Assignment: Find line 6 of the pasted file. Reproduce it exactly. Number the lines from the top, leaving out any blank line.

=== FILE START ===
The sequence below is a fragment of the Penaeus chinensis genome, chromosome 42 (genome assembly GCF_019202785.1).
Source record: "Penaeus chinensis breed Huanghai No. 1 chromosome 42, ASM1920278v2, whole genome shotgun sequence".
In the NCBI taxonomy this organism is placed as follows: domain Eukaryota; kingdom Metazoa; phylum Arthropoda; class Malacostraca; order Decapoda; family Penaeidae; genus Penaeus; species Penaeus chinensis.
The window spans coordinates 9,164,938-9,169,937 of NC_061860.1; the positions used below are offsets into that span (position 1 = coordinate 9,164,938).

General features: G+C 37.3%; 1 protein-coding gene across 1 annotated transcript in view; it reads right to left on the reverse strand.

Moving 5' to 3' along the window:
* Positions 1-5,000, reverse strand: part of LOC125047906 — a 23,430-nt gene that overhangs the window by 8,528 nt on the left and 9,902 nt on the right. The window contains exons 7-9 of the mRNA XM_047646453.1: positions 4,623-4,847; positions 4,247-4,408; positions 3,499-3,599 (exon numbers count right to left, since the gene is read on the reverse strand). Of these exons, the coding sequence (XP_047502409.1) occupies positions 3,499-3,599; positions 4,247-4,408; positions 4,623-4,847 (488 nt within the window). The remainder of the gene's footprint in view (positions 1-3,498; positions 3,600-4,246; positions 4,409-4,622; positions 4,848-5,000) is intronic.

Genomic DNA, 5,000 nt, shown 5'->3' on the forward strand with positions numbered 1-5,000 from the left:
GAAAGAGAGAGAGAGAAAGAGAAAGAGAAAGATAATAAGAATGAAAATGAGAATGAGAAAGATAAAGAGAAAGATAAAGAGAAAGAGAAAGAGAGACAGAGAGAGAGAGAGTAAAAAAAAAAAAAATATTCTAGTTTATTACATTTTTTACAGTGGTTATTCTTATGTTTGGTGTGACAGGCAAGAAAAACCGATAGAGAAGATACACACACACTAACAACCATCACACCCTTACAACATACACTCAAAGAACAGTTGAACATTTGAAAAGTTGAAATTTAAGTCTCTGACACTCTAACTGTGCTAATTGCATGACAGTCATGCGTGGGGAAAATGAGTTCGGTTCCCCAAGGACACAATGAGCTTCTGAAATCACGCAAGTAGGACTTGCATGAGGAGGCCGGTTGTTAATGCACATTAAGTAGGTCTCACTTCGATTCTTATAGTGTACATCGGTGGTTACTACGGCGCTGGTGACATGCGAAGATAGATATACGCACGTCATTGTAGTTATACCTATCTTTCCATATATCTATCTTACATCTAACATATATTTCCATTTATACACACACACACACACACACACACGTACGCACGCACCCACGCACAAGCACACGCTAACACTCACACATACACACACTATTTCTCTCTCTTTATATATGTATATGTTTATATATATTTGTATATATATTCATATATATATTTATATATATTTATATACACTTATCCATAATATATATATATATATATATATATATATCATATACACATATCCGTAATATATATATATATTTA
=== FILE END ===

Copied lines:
Moving 5' to 3' along the window: